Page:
policy. When the husband of the Cao-guo princess was married to Han Zhongyen in

Han was reportedly "lacking in decorum and disrespectful" toward his wife
and would spend the night away from their residence without warning. As a
punishment, he was censured and exiled to Qizhou in Huainan-i....
Then in a remarkable memorial, the outspoken Peng Ruli came to the
defense of Han JIayen....Peng begins with the familiar argument that the
governance of the state, the family, and the husband-wife relationship are
interrelated, stating: "If the distinctions between husband and wife are
not proper, then when [the ruler] desires that his family affairs be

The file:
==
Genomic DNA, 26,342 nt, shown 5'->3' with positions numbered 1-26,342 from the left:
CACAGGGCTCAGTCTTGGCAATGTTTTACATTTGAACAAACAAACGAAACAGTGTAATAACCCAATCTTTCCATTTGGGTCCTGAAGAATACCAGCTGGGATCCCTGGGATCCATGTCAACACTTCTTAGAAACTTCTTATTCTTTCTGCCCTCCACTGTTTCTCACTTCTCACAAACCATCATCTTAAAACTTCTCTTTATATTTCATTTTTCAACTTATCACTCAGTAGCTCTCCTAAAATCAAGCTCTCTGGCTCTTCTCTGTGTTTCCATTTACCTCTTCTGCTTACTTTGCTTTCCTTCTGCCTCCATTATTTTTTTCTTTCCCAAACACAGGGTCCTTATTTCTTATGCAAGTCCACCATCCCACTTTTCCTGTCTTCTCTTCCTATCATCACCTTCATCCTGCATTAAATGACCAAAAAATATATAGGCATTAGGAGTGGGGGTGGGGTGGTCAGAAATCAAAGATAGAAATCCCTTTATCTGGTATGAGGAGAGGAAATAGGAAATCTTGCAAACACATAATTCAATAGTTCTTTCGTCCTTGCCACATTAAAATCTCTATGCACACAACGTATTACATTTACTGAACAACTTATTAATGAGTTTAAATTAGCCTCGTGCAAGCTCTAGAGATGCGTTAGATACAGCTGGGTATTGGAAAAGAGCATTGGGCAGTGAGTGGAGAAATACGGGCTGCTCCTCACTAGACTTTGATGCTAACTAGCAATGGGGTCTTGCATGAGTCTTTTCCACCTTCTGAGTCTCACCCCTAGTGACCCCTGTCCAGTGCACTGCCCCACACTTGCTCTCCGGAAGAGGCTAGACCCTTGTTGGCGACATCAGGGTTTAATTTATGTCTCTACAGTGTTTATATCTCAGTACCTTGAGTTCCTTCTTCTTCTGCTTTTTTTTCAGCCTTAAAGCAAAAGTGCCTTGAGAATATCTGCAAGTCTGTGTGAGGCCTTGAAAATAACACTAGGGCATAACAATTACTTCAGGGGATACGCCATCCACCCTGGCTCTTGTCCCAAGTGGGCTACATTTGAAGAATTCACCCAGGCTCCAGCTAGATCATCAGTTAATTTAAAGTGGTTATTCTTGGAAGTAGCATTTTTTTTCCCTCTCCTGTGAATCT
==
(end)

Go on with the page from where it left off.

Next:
ordered, the family's governance will fail, and as for desiring that the
state be ordered, such a thing has never happened...." John W. Chafee,
"Marriage of Sung Imperial Clanswomen," Ch 4 in Rubie S. Watson and Patricia
Buckley Ebrey (Eds.), Marriage and Inequality in Chinese Society,
California, 1991).

In the functionalist world, you have no idea what you might be Messing With,
should you allow anything to go off-kilter. Who knows, really, what's Function-
ally Irrelevant. Long live the Electoral College. And the House of Lords, too!

So goes the marriage, likewise goes the state. This, to repeat, is the
secret of Confucian immobility, where indeed it was immobile. Which left
plenty of room, actually, for sweeping changes within what couldn't *ever*
be allowed to change.

Daniel A. Foss